Evidence for tropical South Pacific climate change during the Younger Dryas and the Bolling-Allerod from geochemical records of fossil Tahiti corals

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doi: 10.1016/j.epsl.2009.09.011
Author(s): Asami, Ryuji; Felis, Thomas; Deschamps, Pierre; Hanawa, Kimio; Iryu, Yasufumi; Bard, Edouard; Durand, Nicolas; Murayama, Masafumi
Author Affiliation(s): Primary:
Tohoku University, Department of Geophysics, Sendai, Japan
University of Bremen, Federal Republic of Germany
Centre Européen de Recherche et d'Enseignement des Géosciences de l'Environnement, France
Nagoya University, Japan
Kochi University, Japan
Volume Title: Earth and Planetary Science Letters
Source: Earth and Planetary Science Letters, 288(1-2), p.96-107. Publisher: Elsevier, Amsterdam, Netherlands. ISSN: 0012-821X CODEN: EPSLA2
Note: In English. Supplemental information/data is available in the online version of this article. 37 refs.; illus., incl. 2 tables, sketch map
Summary: We present monthly resolved records of strontium/calcium (Sr/Ca) and oxygen isotope (δ18O) ratios from well-preserved fossil corals drilled during the Integrated Ocean Drilling Program (IODP) Expedition 310 "Tahiti Sea Level" and reconstruct sea surface conditions in the central tropical South Pacific Ocean during two time windows of the last deglaciation. The two Tahiti corals examined here are uranium/thorium (U/Th)-dated at 12.4 and 14.2 ka, which correspond to the Younger Dryas (YD) cold reversal and the Bolling-Allerod (B-A) warming of the Northern Hemisphere, respectively. The coral Sr/Ca records indicate that annual average sea surface temperature (SST) was 2.6-3.1°C lower at 12.4 ka and 1.0-1.6°C lower at 14.2 ka relative to the present, with no significant changes in the amplitude of the seasonal SST cycle. These cooler conditions were accompanied by seawater δ18O (δ18Osw) values higher by ≈0.8 ppm and ≈0.6 ppm relative to the present at 12.4 and 14.2 ka, respectively, implying more saline conditions in the surface waters. Along with previously published coral Sr/Ca records from the island [Cohen and Hart (2004), Deglacial sea surface temperatures of the western tropical Pacific: A new look at old coral. Paleoceanography 19, PA4031, doi:10.1029/2004PA001084], our new Tahiti coral records suggest that a shift toward lower SST by ≈1.5°C occurred from 13.1 to 12.4 ka, which was probably associated with a shift toward higher δ18Osw by ≈0.2 ppm. Along with a previously published coral Sr/Ca record from Vanuatu [Correge et al. (2004), Interdecadal variation in the extent of South Pacific tropical waters during the Younger Dyras event. Nature 428, 927-929], the Tahiti coral records provide new evidence for a pronounced cooling of the western to central tropical South Pacific during the Northern Hemisphere YD event. Abstract Copyright (2009) Elsevier, B.V.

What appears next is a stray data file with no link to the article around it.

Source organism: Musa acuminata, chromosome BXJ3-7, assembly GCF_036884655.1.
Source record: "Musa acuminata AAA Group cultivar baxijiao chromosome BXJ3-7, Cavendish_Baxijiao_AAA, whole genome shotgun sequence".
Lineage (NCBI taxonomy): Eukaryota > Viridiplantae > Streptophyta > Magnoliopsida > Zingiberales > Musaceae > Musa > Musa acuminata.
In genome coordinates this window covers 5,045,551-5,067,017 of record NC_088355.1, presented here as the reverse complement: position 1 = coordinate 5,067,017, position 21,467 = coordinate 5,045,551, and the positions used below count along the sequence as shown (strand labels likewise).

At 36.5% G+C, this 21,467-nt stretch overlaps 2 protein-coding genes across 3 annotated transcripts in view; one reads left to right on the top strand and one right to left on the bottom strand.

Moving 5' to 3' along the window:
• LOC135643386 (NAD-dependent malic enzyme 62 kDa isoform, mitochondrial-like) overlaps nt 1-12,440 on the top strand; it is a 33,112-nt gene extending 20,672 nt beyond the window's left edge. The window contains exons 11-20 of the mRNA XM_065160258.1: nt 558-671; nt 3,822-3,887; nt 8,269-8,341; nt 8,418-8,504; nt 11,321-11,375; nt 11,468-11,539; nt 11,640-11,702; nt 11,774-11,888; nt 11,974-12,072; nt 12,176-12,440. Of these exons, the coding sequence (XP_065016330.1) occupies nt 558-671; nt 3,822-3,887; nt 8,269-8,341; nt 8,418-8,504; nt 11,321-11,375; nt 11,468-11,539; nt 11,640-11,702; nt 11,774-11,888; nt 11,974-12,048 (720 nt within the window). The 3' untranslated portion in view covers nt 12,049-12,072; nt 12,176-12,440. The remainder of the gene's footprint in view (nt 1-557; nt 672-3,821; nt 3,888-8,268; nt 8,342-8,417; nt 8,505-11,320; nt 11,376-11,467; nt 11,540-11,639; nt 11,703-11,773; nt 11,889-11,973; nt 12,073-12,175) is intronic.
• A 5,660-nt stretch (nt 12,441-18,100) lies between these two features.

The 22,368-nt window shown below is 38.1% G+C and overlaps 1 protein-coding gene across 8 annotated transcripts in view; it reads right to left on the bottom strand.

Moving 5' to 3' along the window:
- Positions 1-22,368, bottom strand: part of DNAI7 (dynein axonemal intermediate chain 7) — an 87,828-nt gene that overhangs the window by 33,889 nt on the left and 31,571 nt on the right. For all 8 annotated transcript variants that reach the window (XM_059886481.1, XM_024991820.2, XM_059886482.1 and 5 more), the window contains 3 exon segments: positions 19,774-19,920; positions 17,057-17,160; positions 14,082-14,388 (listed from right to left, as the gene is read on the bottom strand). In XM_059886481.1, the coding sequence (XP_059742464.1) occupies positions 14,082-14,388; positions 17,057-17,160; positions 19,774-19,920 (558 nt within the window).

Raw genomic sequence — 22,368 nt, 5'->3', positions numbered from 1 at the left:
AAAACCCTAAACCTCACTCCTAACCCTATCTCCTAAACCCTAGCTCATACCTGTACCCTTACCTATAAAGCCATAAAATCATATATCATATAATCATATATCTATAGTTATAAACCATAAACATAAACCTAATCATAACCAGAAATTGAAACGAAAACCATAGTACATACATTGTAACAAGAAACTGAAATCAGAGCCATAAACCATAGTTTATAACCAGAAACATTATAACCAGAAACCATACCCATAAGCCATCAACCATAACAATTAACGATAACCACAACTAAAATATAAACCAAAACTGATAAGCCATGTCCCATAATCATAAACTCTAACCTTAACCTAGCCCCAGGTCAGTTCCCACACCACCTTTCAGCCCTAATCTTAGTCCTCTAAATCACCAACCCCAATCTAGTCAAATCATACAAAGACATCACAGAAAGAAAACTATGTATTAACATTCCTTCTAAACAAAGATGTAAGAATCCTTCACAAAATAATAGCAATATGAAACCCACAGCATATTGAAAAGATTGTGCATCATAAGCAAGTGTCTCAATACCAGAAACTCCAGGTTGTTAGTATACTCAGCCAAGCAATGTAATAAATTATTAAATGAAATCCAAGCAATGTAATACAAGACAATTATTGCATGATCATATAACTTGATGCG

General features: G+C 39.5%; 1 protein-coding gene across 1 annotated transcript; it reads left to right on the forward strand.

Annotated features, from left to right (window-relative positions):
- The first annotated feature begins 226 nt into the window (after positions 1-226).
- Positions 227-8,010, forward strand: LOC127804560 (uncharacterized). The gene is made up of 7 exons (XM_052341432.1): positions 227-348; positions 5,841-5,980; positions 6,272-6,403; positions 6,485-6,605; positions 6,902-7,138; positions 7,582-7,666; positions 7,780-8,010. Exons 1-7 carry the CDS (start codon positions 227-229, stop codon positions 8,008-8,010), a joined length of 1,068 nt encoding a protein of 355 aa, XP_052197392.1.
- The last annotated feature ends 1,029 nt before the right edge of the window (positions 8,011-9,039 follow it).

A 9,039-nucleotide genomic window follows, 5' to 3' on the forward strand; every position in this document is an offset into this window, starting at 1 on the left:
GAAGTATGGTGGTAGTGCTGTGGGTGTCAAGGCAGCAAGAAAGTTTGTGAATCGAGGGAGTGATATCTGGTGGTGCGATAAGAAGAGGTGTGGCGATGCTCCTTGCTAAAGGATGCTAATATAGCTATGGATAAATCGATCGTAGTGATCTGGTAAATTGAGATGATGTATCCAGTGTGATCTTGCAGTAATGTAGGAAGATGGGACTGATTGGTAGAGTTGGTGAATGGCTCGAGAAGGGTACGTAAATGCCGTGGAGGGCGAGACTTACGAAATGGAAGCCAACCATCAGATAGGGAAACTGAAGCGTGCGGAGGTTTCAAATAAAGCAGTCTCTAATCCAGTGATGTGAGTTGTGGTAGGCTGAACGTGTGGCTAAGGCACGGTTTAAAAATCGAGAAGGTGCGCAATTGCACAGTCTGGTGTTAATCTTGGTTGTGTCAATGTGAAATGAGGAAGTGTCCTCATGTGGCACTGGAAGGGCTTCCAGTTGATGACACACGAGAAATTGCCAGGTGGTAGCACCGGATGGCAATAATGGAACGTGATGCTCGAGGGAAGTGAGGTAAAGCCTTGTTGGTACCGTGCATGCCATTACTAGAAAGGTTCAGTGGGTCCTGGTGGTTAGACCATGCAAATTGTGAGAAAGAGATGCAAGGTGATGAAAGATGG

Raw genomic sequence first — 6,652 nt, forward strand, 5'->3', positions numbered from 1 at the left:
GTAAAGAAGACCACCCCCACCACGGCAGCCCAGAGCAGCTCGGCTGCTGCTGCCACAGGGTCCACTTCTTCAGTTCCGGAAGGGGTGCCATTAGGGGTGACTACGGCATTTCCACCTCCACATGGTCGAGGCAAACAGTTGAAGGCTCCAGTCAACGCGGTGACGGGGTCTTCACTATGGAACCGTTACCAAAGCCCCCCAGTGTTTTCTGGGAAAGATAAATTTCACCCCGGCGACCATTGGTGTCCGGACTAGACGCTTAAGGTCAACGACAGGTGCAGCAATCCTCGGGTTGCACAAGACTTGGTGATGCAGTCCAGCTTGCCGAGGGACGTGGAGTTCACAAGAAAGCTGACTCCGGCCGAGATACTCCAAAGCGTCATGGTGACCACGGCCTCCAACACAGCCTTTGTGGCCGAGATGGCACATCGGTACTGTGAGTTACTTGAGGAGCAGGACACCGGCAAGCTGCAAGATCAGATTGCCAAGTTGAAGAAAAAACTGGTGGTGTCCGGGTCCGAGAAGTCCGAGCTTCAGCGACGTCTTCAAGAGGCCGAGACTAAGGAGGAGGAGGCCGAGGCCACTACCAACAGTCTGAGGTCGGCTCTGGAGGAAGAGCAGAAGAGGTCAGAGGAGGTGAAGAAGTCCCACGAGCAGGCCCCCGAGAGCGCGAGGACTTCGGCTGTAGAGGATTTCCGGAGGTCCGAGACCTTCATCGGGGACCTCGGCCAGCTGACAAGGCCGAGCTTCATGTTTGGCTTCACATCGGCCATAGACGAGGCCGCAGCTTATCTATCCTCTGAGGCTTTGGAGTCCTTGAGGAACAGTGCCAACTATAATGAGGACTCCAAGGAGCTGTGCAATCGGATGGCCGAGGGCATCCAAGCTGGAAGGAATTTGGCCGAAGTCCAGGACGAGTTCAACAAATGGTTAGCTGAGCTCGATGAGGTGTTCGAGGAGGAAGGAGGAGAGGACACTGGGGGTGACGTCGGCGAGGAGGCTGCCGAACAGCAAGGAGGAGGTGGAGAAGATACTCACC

Year of Publication: 2009
Research Program: IODP Integrated Ocean Drilling Program
Key Words: 24 Surficial Geology, Quaternary Geology; Absolute age; Alkaline earth metals; Allerod; Anthozoa; Bolling; Calcium; Cenozoic; Climate change; Cnidaria; Dates; Deglaciation; Diagenesis; East Pacific; Expedition 310; French Polynesia; Integrated Ocean Drilling Program; Invertebrata; Isotope ratios; Isotopes; Metals; O-18/O-16; Oceania; Oxygen; Pacific Ocean; Paleoclimatology; Pleistocene; Polynesia; Quaternary; Sea-level changes; Sea-surface temperature; Society Islands; South Pacific; Southeast Pacific; Sr/Ca; Stable isotopes; Strontium; Tahiti; Tahiti Sea Level Expedition; U/Pb; Upper Pleistocene; Upper Weichselian; Weichselian; Younger Dryas
Coordinates: S173000 S173000 W1491700 W1491700
Record ID: 2010038752
Copyright Information: GeoRef, Copyright 2019 American Geosciences Institute. Reference includes data from CAPCAS, Elsevier Scientific Publishers, Amsterdam, Netherlands